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Renovations put Caito Field at the top of its class

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An aerial view of Caito Field shows the new track and field at Scituate High School. The $2.8 million project completed just as school was starting this year, and brings a complete track and field set-up along with a rubberized turf field.

SCITUATE – Physical education students ran across the newly completed turf football field at Scituate High School shortly after a $2.8 million renovation project was completed.

The project, completed by R.A.D. Sports, consisted of replacing the grass football field with rubberized turf, new setups for the track competition field including the long jump, high jump, shot put, hammer, javelin toss, discus and more. Renovations began last November.

Renovations also include a new, rubberized track surface.

“We’ve got all of track and field covered,” said S.T.E.A.M. coordinator Shannon Donovan, who threw the javelin in college.

A grand opening for the track will be held during Homecoming week on Friday, Oct. 18, at 7 p.m. before the game.

The entry leading up to the field is repaved, and a set of portable bleachers seating approximately 380 people was installed as well.

Director of School Facilities Robert Corrente said the field is now a state-of-the-art athletic complex rivaling that of local universities.

“The Rhode Island Interscholastic League came out and said this is one of the best tracks in the state,” he said.

Corrente said the project was a big undertaking, one that took the town’s approval of a $4.9 million school improvement bond in November 2017. The repairs were part of the $7.2 million five-year capital improvement plans that will use the additional $2.3 million in capital reserve funds to upgrade schools.

Corrente said the bond approval proved the Scituate community is invested in its youth. He said residents are welcome to use the track, located at 94 Trimtown Road, now that the renovations are complete.

“The community wanted better for our kids. We want people to come back and use the track,” he said.

Though more expensive, Corrente said the decision to switch to turf from grass was the best decision the town could make for many reasons. He said the turf track should last between 10 and 15 years with proper maintenance.

He said watering and maintaining the grass at the field was always an issue with the finicky wells on the property. He said there will be cost savings from no longer mowing or watering the field.

“Dirt fields wear down and need constant maintenance. This will last longer with less maintenance,” he said.

The rubberized surface made from artificial grass over layers of sand and recycled tires has less shock value and reduces the risk of concussion and knee injuries, said Corrente, who noted that the U.S.-produced tires are non-carcinogenic.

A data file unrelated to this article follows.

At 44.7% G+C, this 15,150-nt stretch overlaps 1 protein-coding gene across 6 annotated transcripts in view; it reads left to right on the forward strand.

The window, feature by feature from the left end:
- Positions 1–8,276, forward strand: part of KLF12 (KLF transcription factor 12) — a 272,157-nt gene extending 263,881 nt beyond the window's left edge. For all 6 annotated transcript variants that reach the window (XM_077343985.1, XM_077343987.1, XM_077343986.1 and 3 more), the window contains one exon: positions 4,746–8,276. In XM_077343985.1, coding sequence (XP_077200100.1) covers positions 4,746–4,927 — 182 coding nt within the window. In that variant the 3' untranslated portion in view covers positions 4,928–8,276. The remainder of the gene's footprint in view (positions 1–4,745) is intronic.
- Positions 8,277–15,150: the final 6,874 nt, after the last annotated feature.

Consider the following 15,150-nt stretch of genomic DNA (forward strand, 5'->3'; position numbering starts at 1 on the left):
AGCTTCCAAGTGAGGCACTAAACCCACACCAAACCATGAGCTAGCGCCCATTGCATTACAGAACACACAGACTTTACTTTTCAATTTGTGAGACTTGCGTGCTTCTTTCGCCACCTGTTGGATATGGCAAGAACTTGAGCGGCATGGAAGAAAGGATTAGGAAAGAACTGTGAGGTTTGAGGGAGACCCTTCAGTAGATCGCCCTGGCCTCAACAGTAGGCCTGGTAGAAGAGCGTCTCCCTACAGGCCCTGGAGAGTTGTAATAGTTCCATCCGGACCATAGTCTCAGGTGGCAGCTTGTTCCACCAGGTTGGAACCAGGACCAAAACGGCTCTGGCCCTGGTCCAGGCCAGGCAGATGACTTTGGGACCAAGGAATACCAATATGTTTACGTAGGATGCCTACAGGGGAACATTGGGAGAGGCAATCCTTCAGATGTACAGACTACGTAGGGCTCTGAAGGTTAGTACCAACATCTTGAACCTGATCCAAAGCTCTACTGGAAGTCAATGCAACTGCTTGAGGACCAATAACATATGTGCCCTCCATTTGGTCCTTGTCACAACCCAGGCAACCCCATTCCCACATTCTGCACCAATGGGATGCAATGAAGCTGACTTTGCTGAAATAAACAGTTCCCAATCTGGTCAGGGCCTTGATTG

Corrente said spiked metal cleats and sports drinks are no longer allowed on the field.

Scituate High School Athletic Director Sal Gelsomino said the School Committee voted to use the best padding on the field with student-athlete safety in mind.

“It’s the best deal for us. It’s all the way around the best surface,” Gelsomino said.

The lines stitched into the field are for multi-sport use, so there will be no need for painting either, Corrente said.

For the past three years, the Scituate Spartans have not had a home field, playing on neighboring town’s turf for home games and practice. Now the football, lacrosse and track and fields team will have a place they are proud to call home, Principal Mike Hassell said.

Hassell said school spirit and sense of pride has increased already in the first two weeks of school. Following a welcome back assembly on the first day of school, Hassell invited the high school class to take a “victory lap” on the field.

“They absolutely love it,” he said. “The sports (teams) can have pride in their high school.”

He said grades 6-12 are already using the field for physical education classes.

He thanked locals schools, North Smithfield in particular, for the generosity over the years.

“We are hoping we can return the favor to any schools who need the use of a complete track and field,” Hassell said.

Though the majority of the work is completed, Corrente said field lighting and an additional fence to prevent spectators from sitting on the leach field is still needed.

In addition to repairs at Caito Field, nearby Manning Field, 368 Danielson Pike, received $100,000 in upgrades as well. Renovations included repairing and installing netting to stop fly balls going behind home plate. Corrente said the infields at the baseball and softball fields were redone as well.

“All our fields are in great shape,” he said.